A number of studies have reported the bioavailability of flavonoids such as Nar, Qu, and Nir in rats. The plasma concentration of Nar and Qu metabolites in rats receiving single meal containing 0.25% Nar and 0.2% Qu after 24 h was found to be 128 µM and 51 µM, respectively. The plasma concentration of Nar and Qu increased till 10-12 h after single feed and decreased thereafter indicating that these flavonoids are efficiently absorbed in rats (Manach et al., 1997; Felgines et al., 2000). Our results suggested that consumption of these flavonoids (Nar, Qu, and Nir) with Bal at selected doses might be beneficial to prevent and treat liver and breast cancer, thus advocating its use as a dietary supplement. It could be a promising therapeutic strategy to sensitize liver and breast cells to Bal treatment, thereby improving its effectiveness in cancer therapy. However, further investigations would be required to evaluate appropriate doses of Bal and flavonoids for alleviating liver and breast cancer in clinical trials.

Conclusions

To the best of our knowledge, our study demonstrates for the first time that Bal in combination with flavonoids (Nar, Nir, and Qu) enhances apoptotic effects in HepG2 and MCF-7 cells through activation of caspase-3 and -8 and regulation of pro-apoptotic and anti-apoptotic genes. These results suggested that Bal with flavonoids (Nar, Qu, and Nir) could be a promising therapeutic strategy to reduce proliferation in breast and liver cancer cells and sensitize cells to Bal treatment. However, the study warrants further investigation to evaluate the efficacy and appropriate doses of Bal and flavonoids for alleviating liver and breast cancer in clinical trials.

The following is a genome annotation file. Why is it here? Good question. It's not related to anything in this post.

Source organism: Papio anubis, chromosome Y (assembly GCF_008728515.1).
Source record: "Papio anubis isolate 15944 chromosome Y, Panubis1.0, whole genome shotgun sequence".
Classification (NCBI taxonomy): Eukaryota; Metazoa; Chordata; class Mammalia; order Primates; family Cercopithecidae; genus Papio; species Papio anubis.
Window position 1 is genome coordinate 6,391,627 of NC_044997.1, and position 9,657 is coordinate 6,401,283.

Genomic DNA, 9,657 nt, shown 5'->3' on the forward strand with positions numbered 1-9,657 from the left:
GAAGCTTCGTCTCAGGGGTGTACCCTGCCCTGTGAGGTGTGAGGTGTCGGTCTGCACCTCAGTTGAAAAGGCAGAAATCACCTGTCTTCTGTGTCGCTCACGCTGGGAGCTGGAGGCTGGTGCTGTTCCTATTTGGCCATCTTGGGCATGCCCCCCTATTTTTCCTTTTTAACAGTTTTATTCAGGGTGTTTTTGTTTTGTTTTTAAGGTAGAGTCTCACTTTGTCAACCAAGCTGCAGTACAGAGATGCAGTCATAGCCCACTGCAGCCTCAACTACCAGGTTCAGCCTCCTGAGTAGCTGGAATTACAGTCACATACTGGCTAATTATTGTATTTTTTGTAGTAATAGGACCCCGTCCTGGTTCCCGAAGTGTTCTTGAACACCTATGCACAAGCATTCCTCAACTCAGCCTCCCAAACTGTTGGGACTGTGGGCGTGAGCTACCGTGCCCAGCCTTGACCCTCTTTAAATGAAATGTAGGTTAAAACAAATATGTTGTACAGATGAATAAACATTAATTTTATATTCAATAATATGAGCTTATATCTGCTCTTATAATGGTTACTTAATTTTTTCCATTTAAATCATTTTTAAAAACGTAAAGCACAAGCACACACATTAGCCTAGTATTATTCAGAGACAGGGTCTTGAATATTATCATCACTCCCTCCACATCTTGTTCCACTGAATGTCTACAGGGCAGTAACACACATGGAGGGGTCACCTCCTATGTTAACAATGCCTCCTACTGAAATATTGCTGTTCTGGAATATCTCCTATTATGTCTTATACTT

Data Availability Statement

The raw data supporting the conclusions of this article will be made available by the authors, without undue reservation.

Author Contributions

PA conducted experiments, analyzed data, and wrote the manuscript. KW participated in the experimental planning, analyzed the data, and edited the manuscript. MP conceived the study, planned the experiments, analyzed the data, and edited the manuscript. All authors contributed to the article and approved the submitted version.

Conflict of Interest

The authors declare that the research was conducted in the absence of any commercial or financial relationships that could be construed as a potential conflict of interest.

Acknowledgments

PA acknowledges the award of Postgraduate Research Scholarship from Deakin University, Australia. All authors acknowledge that this work has not been published elsewhere except in the form of a PhD thesis (Ajji, 2017) at the Deakin University.

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Keywords: bioactives, naringin, naringenin, quercetin, therapeutics, ribosome inactivating proteins

Citation: Ajji PK, Walder K and Puri M (2020) Combination of Balsamin and Flavonoids Induce Apoptotic Effects in Liver and Breast Cancer Cells. Front. Pharmacol. 11:574496. doi: 10.3389/fphar.2020.574496

Received: 19 June 2020; Accepted: 18 September 2020;
Published: 28 October 2020.

Edited by:

Letizia Polito, University of Bologna, Italy

Reviewed by:

Sonia Ramos, Consejo Superior de Investigaciones Científicas (CSIC), Spain
Marcella Manerba, Italian Institute of Technology (IIT), Italy

Copyright © 2020 Ajji, Walder and Puri. This is an open-access article distributed under the terms of the Creative Commons Attribution License (CC BY). The use, distribution or reproduction in other forums is permitted, provided the original author(s) and the copyright owner(s) are credited and that the original publication in this journal is cited, in accordance with accepted academic practice. No use, distribution or reproduction is permitted which does not comply with these terms.

*Correspondence: Munish Puri, munish.puri@flinders.edu.au